The Bureau printed this in the first issue of Autonomy//253.
Tacoma implemented a new program in 2006 called “Complete Streets” to redesign all streets in Tacoma wherever an area is undergoing redevelopment.
Last Thursday Complete Streets offered a tour of the Broadway LID project and public comment session, so the Bureau of Taking Back Public Space went along with in order to study and review their methods.
Most of the lobbyists on this tour were representing various departments from within the city (public utilities, water, internet, cement, etc.) Only one bicycle lobbyist was present, but the Bureau did not see any of our constituents from the skateboard lobby, the homeless lobby, the pr0-fun league, graffiti lobby, chalk lobby, hopscotch lobby, re-wilding lobby, the anti-condo consortium, anti-capitalist bloc, the black-owned businesses, the public-drinking lobby, nor the couch-surfing lobby, and so (as always) none of their voices were heard.
All over the downtown Broadway area, streets look like this right now.
But what exactly makes the completed streets any different from the uncompleted streets in terms of livability, neighborhood identity, and other potential?
Most of the real work the planning establishment did was bring the power lines, cable lines, and piping underneath the sidewalks into a single conduit area, although the name “Complete Streets” suggested it was an initiative that would encourage “mode shift” from cars to bicycles, promote democracy and public use, and make the city more “green.”
According to their handout, these are the goals of Complete Streets:
- “Provide transportation choices & make mode shift possible”
- “Accommodate larger vehicles without compromising pedestrian and bike safety”
- “Improve public health”
- “Reduce environmental impacts”
- “Support livability and neighborhood identity”
- “Support community vitality and growth”
We see none of this actually happening.
Social relations have become impossible in most cities. The redeveloped neighborhoods in Tacoma have only two all-pervasive themes: automobile traffic and condominium comfort. These are merely expressions of bourgeois contentment, lacking any sense of play, “livability” or “neighborhood identity.”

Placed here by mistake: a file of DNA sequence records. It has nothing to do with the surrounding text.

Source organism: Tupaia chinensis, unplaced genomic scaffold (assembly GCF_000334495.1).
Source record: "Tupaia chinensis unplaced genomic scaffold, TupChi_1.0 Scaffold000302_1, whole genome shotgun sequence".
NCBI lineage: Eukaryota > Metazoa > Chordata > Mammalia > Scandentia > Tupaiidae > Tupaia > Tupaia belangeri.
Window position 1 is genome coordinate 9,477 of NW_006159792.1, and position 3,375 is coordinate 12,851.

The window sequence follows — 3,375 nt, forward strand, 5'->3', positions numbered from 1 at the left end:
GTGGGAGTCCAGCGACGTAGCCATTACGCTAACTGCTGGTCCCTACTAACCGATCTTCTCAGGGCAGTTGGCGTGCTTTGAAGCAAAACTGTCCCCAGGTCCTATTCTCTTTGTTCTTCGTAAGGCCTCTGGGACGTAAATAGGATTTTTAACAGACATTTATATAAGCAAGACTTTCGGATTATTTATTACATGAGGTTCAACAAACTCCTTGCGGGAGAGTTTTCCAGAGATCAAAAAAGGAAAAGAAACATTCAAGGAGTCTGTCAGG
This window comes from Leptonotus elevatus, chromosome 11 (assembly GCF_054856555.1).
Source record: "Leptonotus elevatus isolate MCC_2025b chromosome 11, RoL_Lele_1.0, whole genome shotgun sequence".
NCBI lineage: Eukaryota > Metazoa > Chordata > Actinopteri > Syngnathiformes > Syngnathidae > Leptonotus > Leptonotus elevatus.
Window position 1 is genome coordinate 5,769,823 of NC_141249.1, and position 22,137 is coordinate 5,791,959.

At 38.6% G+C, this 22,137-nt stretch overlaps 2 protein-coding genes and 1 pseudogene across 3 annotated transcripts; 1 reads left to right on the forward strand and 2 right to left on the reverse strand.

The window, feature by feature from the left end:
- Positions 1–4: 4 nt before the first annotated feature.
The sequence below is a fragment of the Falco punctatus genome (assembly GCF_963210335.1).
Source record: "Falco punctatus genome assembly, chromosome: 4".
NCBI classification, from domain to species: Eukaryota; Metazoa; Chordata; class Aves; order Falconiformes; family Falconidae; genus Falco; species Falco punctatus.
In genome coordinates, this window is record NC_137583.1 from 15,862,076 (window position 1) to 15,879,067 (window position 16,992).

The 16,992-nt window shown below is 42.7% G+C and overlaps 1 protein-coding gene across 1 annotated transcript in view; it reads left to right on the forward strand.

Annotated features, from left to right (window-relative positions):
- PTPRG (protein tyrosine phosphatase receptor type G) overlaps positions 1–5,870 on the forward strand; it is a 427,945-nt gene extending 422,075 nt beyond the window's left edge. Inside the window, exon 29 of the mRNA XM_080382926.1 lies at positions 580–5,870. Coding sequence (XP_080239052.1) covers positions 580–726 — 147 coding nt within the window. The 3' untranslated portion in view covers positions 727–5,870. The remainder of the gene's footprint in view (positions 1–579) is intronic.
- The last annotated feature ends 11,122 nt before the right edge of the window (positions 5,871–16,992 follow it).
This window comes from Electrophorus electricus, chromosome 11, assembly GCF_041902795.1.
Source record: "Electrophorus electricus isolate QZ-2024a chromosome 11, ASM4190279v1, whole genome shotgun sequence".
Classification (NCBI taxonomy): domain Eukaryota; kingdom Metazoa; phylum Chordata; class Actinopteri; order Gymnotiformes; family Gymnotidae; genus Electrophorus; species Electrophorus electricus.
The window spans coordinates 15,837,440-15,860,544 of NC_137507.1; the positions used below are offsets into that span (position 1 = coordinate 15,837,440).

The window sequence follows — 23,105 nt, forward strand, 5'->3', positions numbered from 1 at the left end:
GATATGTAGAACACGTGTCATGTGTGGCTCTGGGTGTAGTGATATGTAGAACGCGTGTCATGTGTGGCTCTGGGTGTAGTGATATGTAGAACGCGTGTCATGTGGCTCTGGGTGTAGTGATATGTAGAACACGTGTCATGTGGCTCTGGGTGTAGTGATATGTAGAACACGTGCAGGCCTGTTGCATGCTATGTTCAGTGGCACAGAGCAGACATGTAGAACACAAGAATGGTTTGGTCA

Does your neighborhood identify with tree panels or shrubs? These are questions the Bureau is not asking!
Why build fences instead of benches?
And mini parks, and pedestrian-only zones, and overgrown plants, and jungle gyms, and something to explore. Condemned to die of boredom on this corner, the Bureau must find adventures elsewhere.
We might imagine “government regulation” as our enemy for imposing costly rules for every conceivable human activity (ADA compliance, etc.) Yet Complete Streets prefers to pay for the regulations related to automobile activity instead of pedestrian activity, making this “mode shift” impossible.
The automobile is at the heart of all this propaganda, both as the supreme good of alienated life and as an essential product of the capitalist market. Parking on Broadway, they say, will be increased by 7%. Whereas the only bike lane they were able to add stretches for just one block!
Across the street from the Municipal Building on St. Helens Ave., there is one of these “Happenings” boxes. The Bureau asked Complete Streets if they planned on introducing “Happenings” boxes, or something similar, in newer areas, perhaps even in neighborhoods.
The answer was no.
Instead, they told the Bureau they were dismantling the Happenings on St. Helens Ave. as shown in this picture.
Why, the Bureau asked, would you take down something vital to neighborhood identities when your stated goal is to “support” neighborhood identities? They agreed that the box is “definitely important,” but shiftily added that the boxes are not requirements of the Complete Streets model, and of course, reminded us they would cost more to build. Some of their “stakeholders” wanted the Happenings taken down, they reasoned, and so these shitheads are taking them down.
In conclusion, there are some cities exploring an urbanism designed for pleasure, but Tacoma is not one of them. Complete Streets does not have a social conception of urbanism, and hence is only “complete” in the sense that it is completely ridiculous to claim any of the benefits it has announced. We do not see what or where the “green infrastructure” is, or the democracy, or neighborliness, or any of this. Down with these stupid “beautification” projects.
Don’t forget – when more streets are completed, not only will it add to the boringness of the sidewalks, and clang! clang! clang! in the morning, but also increase the rent. We do not see how they arrived at the “trade-off” – increased ugliness and increased rent – because the social cost is higher than the social benefit! We can see, however, that the result is sterile and dismal.